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Race, Racism and the Law 
Speaking Truth to Power!

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Gender

NGO Forum, World Conference Against Racism, Racial Discrimination
Xenophobia and Related Intolerance, Durban, South Africa, August 27-Sept 1, 2001

This page is part of much larger document. Please be sure to read the Overview, the Declaration-Guiding Principles, Programme of Action-Guiding Principles, and Programme of Action - Legal Measures which provide the context for understanding this page. Click here to Download Word Document.

 

 

Declaration:

119. An intersectional approach to discrimination acknowledges that every person be it man or woman exists in a framework of multiple identities, with factors such as race, class, ethnicity, religion, sexual orientation, gender identity, age, disability, citizenship, national identity, geo-political context, health, including HIV/AIDS status and any other status are all determinants in one's experiences of racism, racial discrimination, xenophobia and related intolerances. An intersectional approach highlights the way in which there is a simultaneous interaction of discrimination as a result of multiple identities.

Programme of Action

328. All parties to armed conflict are requested to abide by the rule laid down in the Rome Statute, and that States and the international community should commit to combat all forms of racial discrimination and violations of women's human rights especially during periods of armed conflict.

329. States are urged to conduct impartial and independent investigations and prosecutions of in relation to rape or other forms of gendered crimes during conflict.

330. Expose and document rape as a war crime; undertake research and information gathering as an instrument of the early warning system.

331. Education curriculum and armed forces (police) training to include: human rights training, the culture of peace and gender sensitivity.

332. Teaching materials to remove stereotypes and historical biases, and strengthen the teaching of the history of national and ethnic minorities, human migration, colonialism and women's human rights. Issues for women with disabilities should be included in public education to eliminate disability discrimination.

333. Promote programs which provide legal services to women and provide women with education on human rights.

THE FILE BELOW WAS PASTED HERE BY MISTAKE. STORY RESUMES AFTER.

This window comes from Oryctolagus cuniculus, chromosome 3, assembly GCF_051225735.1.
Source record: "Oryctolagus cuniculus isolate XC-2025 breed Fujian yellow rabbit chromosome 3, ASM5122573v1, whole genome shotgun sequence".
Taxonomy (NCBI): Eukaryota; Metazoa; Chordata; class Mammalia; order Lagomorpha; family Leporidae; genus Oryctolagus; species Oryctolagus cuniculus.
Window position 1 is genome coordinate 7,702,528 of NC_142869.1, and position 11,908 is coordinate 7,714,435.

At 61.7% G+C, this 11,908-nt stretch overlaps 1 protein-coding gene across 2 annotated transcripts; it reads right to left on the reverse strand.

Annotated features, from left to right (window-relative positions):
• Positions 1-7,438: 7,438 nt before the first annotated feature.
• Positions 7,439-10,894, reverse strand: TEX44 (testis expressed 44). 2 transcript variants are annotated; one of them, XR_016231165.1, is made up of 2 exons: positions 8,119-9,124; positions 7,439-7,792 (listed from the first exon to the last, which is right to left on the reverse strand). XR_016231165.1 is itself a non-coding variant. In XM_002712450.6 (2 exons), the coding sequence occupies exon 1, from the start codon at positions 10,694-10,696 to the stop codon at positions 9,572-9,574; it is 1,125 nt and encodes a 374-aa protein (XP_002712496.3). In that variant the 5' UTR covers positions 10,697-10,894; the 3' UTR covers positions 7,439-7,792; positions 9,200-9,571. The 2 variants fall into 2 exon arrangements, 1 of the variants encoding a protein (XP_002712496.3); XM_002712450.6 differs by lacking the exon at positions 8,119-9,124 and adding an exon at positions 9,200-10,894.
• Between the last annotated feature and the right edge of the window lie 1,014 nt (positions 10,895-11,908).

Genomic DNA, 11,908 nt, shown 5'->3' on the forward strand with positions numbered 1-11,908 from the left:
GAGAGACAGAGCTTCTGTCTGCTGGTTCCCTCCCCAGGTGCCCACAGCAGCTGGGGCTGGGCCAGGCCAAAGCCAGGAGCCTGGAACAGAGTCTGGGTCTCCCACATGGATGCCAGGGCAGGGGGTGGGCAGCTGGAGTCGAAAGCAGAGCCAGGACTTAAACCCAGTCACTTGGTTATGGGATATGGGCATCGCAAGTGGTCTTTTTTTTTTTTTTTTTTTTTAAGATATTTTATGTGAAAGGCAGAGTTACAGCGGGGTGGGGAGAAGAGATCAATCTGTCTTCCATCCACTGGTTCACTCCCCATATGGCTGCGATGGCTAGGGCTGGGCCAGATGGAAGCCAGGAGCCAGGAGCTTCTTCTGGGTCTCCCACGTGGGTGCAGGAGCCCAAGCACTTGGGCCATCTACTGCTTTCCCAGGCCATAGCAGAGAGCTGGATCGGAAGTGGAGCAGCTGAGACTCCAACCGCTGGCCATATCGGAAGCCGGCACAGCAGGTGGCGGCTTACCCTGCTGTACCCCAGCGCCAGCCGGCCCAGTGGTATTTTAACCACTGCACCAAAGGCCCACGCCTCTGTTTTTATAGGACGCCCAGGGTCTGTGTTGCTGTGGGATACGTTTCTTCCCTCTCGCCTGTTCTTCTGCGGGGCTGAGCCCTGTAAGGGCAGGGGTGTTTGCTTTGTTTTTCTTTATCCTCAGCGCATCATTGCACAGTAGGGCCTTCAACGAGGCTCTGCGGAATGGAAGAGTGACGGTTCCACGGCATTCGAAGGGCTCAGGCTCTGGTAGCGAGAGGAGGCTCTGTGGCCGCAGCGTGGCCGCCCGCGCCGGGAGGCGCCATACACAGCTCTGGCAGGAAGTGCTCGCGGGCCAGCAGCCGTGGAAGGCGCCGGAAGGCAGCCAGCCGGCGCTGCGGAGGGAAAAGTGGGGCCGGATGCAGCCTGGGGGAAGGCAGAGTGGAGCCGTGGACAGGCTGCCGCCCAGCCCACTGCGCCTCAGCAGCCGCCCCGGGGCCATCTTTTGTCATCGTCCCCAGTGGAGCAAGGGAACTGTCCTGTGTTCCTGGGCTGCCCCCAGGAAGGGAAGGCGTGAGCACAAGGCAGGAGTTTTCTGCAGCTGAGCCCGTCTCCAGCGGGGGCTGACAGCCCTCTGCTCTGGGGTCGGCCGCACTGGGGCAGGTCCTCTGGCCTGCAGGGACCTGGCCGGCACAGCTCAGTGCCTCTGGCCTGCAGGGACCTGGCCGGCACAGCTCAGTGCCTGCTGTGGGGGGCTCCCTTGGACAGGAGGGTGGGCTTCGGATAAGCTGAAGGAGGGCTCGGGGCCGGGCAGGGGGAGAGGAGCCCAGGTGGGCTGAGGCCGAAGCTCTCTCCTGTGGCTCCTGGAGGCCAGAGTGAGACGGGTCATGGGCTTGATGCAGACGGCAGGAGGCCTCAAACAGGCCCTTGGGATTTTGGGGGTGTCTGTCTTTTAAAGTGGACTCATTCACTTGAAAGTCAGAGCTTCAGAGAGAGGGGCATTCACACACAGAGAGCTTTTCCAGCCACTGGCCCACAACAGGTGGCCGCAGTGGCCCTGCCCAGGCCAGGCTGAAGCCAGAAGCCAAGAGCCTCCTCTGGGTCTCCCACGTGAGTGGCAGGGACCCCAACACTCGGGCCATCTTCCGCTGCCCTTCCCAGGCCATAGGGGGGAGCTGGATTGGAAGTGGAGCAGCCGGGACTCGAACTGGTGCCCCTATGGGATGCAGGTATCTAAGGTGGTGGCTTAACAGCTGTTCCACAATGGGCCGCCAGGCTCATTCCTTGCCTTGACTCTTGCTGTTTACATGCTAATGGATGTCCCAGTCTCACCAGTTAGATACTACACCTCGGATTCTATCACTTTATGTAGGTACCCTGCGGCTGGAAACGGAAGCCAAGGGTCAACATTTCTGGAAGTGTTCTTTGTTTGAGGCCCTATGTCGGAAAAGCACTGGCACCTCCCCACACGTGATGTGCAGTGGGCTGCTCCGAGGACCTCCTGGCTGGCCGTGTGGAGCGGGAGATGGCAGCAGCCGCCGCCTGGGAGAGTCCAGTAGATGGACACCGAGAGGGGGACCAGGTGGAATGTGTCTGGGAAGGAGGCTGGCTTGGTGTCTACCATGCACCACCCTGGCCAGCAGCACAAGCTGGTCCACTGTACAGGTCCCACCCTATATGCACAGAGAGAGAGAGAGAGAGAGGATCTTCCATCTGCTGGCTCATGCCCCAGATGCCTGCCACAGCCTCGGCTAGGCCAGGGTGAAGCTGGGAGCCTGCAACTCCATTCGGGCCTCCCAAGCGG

334. States to prevent and stop violations of human rights violations against documented and undocumented migrants and migrant workers, including gender-based violence and human rights violations committed against women migrants and migrant workers.

335. Urge states, multinational corporations, international financial institutions and companies to prevent and eliminate racially discriminatory policies and practices, recognising the gender-differentiated experiences of women and girls in access to employment. Women with disabilities to be provided with appropriate health care services and respect while accessing reproductive health services.

336. Partial interpretation of traditional, social and cultural beliefs and the misuse of religious and traditional beliefs is the cause of racism, racial discrimination and related intolerance.

337. States to promote and protect the health rights of women and girls, and provide access to adequate maternal and reproductive health services, particularly women with disabilities.

 
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Units:
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Always Under Construction!

Always Under Construction!
Copyright @ 1997, 1998, 1999, 2001. Vernellia R. Randall
All Rights Reserved.
Contact: race.mail@notes.udayton.edu

 

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Last Updated:
Saturday, August 03, 2002  

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Thanks to Derrick Bell and his pioneer work: 
Race, Racism and American Law
(1993).